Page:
Even more interesting was the site on the eastern shore that was also on the Highland Backpacking Trail. There was a massive tree that had toppled and gnarled roots of that behemoth were upturned and facing the lake. It was quite the dominant feature on the site. I snapped a photo, but the blurriness in the camera lens seemed to worsen as the day wore on. The shot did not turn out.
The 1035m portage into Head Lake was unremarkable for the most part. The most difficult swampy bits had nice boardwalks built over them. You have to love portaging in Algonquin!
The portage ended to the left of a bubbling creek that slid over some rapids into a meandering wetland at the south end of Head Lake. There, I had to run a few swifts and lift over a beaver dam before getting into the lake.
Heading west along the south shore of Head Lake, I had to battle the wind that was now a steady force coming from the northwest. I took a peek at the lovely falls behind the point in the south bay, but again the photos didn't turn out. I recommend investigating them if you are on Head Lake.
I paddled hard across the lake to the north and took out at the steep embankment that started the 1640m portage back to Cache Lake. There, I filtered some more water and made a couple of peanut butter and honey wraps to fuel me for the trip.
A large tent was there that seemed to service people working in the forest. As I proceeded on the portage, I began to hear power saws to the east. Was logging happening just a few hundred meters from the portage?!? Hopefully not. According to some limited internet research, I found that area is supposed to be protected from logging.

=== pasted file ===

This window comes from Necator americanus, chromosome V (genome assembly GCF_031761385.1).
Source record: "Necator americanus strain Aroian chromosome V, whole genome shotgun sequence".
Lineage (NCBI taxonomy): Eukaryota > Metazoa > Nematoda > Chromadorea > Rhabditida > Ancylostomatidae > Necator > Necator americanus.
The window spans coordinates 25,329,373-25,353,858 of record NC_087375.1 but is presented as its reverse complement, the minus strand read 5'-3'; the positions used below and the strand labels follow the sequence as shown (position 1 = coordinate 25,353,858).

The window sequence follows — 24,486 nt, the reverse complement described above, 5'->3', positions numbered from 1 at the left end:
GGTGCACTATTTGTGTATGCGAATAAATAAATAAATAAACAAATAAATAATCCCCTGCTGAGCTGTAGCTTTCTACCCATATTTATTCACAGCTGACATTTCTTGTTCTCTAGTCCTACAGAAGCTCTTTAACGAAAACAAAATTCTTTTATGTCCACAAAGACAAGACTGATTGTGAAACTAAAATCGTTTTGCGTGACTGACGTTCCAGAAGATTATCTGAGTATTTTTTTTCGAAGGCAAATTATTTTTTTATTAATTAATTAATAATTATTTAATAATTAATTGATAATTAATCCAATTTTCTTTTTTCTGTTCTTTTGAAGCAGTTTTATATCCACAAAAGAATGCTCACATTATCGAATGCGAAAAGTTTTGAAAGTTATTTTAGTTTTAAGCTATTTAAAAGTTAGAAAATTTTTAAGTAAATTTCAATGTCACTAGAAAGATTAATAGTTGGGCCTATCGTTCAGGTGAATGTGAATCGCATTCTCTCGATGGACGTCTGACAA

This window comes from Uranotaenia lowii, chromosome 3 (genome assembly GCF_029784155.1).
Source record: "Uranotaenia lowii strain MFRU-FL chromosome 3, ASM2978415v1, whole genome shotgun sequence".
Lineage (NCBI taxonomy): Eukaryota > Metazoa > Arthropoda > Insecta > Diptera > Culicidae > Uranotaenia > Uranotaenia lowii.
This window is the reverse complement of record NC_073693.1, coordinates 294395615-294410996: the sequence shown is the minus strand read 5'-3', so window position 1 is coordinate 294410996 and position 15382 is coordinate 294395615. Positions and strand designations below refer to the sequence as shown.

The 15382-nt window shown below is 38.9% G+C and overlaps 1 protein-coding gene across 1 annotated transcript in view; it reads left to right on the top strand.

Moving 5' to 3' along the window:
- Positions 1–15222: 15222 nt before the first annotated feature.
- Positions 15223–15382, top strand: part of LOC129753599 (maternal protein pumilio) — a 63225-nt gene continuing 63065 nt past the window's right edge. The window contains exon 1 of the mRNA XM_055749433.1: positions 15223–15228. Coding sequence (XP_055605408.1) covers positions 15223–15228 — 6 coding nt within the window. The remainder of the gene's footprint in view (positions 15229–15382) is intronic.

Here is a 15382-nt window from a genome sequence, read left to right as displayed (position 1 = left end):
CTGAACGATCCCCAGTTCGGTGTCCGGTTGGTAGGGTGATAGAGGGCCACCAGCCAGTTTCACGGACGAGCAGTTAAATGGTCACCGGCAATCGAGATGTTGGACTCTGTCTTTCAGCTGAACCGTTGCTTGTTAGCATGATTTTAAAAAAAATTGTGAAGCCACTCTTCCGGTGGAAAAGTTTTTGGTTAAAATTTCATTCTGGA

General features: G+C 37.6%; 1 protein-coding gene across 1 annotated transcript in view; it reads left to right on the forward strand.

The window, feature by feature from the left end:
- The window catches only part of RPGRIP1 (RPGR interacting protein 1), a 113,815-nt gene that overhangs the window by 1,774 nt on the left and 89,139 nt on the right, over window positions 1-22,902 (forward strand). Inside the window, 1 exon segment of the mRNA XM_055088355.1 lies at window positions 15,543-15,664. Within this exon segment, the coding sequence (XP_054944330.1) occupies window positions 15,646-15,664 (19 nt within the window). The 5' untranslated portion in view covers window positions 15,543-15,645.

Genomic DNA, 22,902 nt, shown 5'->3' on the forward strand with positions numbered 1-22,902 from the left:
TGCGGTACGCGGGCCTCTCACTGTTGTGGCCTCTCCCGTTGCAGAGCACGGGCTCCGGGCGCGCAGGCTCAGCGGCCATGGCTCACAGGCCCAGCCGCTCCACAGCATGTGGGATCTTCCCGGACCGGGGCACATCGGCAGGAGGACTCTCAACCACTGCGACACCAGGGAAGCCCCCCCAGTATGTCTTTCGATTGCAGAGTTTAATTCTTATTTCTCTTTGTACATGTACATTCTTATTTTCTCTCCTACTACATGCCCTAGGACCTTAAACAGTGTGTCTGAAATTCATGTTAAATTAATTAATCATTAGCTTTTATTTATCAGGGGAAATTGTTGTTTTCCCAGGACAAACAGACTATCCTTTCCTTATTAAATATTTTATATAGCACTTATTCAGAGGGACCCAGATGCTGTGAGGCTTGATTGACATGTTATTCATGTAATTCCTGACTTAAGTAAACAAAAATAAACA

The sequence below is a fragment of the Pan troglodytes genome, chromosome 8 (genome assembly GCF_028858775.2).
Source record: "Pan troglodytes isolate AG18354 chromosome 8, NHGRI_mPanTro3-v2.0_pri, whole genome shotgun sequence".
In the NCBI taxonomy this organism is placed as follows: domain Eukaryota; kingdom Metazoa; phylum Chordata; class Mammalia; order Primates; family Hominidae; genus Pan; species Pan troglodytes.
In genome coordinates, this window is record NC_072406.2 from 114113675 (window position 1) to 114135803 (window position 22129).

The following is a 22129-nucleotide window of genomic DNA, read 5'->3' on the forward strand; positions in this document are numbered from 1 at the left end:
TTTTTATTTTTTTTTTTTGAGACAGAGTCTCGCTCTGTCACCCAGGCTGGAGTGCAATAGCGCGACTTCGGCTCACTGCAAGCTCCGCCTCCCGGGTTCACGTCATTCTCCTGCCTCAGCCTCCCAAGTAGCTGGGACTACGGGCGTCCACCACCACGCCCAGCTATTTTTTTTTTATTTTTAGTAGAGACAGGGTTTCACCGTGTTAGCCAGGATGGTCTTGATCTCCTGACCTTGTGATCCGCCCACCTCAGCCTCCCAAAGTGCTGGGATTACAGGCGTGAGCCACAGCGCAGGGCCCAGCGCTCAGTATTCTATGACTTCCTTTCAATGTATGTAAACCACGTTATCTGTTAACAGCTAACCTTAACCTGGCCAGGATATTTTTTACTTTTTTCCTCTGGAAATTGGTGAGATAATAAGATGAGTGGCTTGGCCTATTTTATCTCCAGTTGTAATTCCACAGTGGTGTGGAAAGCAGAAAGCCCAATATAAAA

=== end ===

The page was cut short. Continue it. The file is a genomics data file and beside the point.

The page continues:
I completed the majority of the portage in a single trip and double-carried only on the uphill bits, but I was feeling it as I paddled north on Cache Lake back to my car. I had portaged about 3.6 km and had been solo-paddling against a headwind for the majority of the day. As I was loading my car in the parking lot, I was already thinking about the treats I would stop for on the way home!
Overall it was great weekend out and I was able to get both my body workout and my solitude. If anything, the trip reminded me how beautiful and special Algonquin can be when there aren't throngs of people around. The highlight of the trip was having two Algonquin lakes all to myself on consecutive nights. Wow!
If planning a trip that launches from Cache Lake, I highly recommend taking a few minutes to walk around the north end of the lake adjacent to the parking lot. Cache Lake was once the location of the park's headquarters and was the home of the famous Highland Inn Hotel in the early 20th century, accessed by a major train station on J.R. Booth's railway. It was considered to be the central hub of Algonquin Park at the time. Here are a few photos of some information plaques that I took a couple of years earlier on another trip.